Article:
Thomas Jones Davies Bible Records (1830-1865)
South Caroliniana Library
This Bible, dating from 1841, contains records of the births, deaths, and marriages of enslaved African Americans presumably owned by Thomas Jones Davies (1830–1902), of Beech Island, South Carolina. It augments the South Caroliniana Library’s existing holdings of papers documenting the planter’s activities in South Carolina, Georgia, and Mississippi.
The vital statistics contained within the Bible span the years 1830 to 1865 and record eighty-two births, thirty-six deaths, and eleven marriages—all of enslaved individuals. Locations in South Carolina mentioned in the records include “Malvern” and “Gardner’s Swamp Plantation” in Beech Island and “Swamp Place” near Hamburg. Other locations include “Cherry Hill” and “Waldburg” in Burke County, Georgia and “Edgefield” and “Barnwell” in Bolivar County, Mississippi.
Examples of entries recording births include: “Chloe, daughter of Judy and Simon (owned by Samuel Clarke, Esq.) was born February 14—St Valentines day—at my Swamp Place 1857” and “Eliza daughter of Robert & Martha born at Barnwell June 20 1860. The first child born on the plantation.”
Some of the records of deaths are quite extensive and describe not only the slave’s death, but also give a brief history of the subject’s life. Examples include:
“On the night of Jan 23d 1856 at the late residence of W.W. Starke Esq. Dinah mother of Peter. Her age was remarkable. She was owned by MC Hammond Esq and sold with others to WH Baldy Esq and by him allowed to live with me in 1850. Since then she has had her freedom, having been a child of my grandmother and hence my attention to her in the decline of her life. She was probably ninety years of age. Was buried at Malvern. Died of pneumonia and old age.”
“Isaac Gardner aged about forty eight was killed by the night train to Charleston in December 1856. He had been to Hamburg frolicking and is supposed to have been drunk. He was found dead under the track on the following day. He was without exception the most industrious negro I ever knew and almost invaluable on a plantation. He leaves no family save a young wife.”
“Died Tuesday morning January 5th- 1858 at Malvern Caesar the oldest and best of all my fathers negroes living at that time. He was constantly a faithful and dutiful servant and above all my negroes the most reliable. I felt deeply and sincerely attached to this old man. His age was near seventy. Died of disease of the heart—was found dead in his bed at Malvern.”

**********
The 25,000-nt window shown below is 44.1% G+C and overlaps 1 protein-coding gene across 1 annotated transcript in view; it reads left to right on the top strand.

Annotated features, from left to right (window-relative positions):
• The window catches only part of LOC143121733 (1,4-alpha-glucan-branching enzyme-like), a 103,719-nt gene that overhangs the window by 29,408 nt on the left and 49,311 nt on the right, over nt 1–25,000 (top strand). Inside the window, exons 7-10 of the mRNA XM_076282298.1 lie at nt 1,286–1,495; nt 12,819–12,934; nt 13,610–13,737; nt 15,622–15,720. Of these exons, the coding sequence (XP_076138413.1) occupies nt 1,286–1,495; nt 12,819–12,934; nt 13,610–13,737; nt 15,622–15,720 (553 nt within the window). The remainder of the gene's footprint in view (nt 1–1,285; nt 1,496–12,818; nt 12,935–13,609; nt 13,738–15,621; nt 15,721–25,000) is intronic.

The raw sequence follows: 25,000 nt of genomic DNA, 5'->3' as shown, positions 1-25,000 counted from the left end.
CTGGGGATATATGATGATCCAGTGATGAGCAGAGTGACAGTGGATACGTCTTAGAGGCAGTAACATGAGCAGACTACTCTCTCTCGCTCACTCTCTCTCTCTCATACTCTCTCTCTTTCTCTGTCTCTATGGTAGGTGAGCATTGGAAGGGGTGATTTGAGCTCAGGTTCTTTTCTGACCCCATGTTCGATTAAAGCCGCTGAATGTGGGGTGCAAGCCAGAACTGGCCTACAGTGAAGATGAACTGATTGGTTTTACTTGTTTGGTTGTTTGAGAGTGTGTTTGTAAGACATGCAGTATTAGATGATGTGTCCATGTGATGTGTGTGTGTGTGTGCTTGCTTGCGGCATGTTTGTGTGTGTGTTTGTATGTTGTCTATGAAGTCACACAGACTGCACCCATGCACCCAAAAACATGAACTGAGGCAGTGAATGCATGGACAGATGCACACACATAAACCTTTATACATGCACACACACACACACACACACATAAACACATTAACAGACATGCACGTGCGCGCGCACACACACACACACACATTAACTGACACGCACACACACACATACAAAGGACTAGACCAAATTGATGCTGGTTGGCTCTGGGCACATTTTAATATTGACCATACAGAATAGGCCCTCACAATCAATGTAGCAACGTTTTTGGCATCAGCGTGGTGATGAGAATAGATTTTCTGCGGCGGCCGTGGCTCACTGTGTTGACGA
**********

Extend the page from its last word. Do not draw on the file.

“Arch—aged about 65 died at Malvern Nov 1st 1863[.] He was a slave of Th. W. Davies and recd a wound crushing his ankle coming out from Mississippi a fugitive from the accursed Yankees. The wagon wheel passed over his ankle bre[a]king it.”
According to outside sources, Thomas Jones Davies was born at “Summer Hill,” a property in South Carolina across the Savannah River from Augusta, Georgia. He served as a staff officer in the Confederate States Army and helped develop the kaolin mining industry in Aiken County after the Civil War. Davies was buried in the Hammond family cemetery in Beech Island near his brother-in-law, James Henry Hammond.
Henry Fulmer of the South Caroliniana Library suggested this collection for digitization. Materials were scanned on an Avision fb 6080E bookedge scanner with Avision software as color TIFFs at 24-bit and 600 ppi. High quality JPEGs were created from the TIFFS and the associated preservation metadata was added to an Excel spread sheet. The metadata records follow the Western States Best Practices Dublin Core format. Tabitha Y. Samuel (MLIS candidate, University of South Carolina) created the metadata, scanned the images, and created a webpage for the collection. The JPEGs for the collection were then uploaded to CONTENTdm. The TIFFs will be maintained as archival masters on a SAN server and backed-up to a DVD. Henry Fulmer also provided contextual information for this page.